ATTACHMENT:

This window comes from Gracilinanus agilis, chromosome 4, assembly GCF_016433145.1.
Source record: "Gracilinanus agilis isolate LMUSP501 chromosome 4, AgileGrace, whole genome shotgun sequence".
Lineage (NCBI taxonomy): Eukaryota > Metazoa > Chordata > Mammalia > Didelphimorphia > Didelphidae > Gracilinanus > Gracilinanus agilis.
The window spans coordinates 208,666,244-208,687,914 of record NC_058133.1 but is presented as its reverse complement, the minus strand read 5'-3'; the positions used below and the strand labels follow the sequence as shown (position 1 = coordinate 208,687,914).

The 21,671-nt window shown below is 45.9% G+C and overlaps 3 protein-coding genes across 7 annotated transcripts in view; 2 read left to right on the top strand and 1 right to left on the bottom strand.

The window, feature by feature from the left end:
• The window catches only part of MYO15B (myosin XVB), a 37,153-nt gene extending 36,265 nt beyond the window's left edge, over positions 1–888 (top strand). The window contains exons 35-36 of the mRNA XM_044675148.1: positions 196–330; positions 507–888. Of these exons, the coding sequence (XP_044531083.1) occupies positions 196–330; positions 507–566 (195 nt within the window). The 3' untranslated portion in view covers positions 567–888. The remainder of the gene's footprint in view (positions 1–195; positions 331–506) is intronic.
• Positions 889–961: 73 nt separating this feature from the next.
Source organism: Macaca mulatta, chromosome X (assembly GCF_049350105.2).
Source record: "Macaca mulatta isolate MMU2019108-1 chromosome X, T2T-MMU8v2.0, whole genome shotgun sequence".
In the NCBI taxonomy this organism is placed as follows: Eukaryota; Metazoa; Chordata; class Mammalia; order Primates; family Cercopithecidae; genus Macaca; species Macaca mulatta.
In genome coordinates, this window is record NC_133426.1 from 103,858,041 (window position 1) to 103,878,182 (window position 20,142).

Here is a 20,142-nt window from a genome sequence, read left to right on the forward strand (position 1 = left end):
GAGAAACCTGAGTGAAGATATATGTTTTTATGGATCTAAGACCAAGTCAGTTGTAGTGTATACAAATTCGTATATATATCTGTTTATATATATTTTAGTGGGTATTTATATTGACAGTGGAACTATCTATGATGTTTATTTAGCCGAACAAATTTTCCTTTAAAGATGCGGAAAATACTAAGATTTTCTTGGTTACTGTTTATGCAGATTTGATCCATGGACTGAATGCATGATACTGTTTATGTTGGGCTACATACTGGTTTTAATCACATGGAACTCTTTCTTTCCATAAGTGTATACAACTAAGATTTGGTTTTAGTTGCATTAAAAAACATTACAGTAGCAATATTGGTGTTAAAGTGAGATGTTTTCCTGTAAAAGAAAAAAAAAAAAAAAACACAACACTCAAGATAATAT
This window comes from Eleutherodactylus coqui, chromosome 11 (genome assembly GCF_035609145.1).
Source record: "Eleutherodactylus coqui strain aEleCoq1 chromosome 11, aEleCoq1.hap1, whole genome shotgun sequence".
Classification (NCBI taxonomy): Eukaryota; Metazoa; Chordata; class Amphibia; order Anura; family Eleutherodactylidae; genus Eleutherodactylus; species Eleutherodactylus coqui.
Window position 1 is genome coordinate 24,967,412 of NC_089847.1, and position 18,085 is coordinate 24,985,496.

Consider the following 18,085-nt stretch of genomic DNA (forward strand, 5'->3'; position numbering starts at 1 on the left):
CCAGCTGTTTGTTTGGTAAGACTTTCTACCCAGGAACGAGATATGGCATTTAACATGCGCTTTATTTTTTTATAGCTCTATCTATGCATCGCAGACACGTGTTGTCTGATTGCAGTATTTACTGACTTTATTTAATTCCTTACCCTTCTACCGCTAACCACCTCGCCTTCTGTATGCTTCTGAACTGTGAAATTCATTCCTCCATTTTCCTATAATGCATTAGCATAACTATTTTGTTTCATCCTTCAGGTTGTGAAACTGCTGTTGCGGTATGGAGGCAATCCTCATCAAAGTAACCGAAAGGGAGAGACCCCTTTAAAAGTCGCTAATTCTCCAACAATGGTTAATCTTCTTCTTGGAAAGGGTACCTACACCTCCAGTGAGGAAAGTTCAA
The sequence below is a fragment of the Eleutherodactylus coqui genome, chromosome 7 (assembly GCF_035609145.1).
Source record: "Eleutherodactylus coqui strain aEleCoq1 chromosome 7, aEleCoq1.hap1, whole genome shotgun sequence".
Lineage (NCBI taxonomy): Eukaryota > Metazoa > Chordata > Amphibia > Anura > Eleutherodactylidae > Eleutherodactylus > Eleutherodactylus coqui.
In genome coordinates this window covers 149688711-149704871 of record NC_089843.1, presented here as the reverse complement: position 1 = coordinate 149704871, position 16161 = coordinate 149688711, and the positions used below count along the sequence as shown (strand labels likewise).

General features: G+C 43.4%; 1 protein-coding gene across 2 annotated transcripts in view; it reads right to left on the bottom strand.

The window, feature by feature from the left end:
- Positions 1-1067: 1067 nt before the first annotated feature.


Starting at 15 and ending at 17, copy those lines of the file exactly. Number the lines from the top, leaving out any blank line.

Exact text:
This window comes from Eleutherodactylus coqui, chromosome 11 (genome assembly GCF_035609145.1).
Source record: "Eleutherodactylus coqui strain aEleCoq1 chromosome 11, aEleCoq1.hap1, whole genome shotgun sequence".
Classification (NCBI taxonomy): Eukaryota; Metazoa; Chordata; class Amphibia; order Anura; family Eleutherodactylidae; genus Eleutherodactylus; species Eleutherodactylus coqui.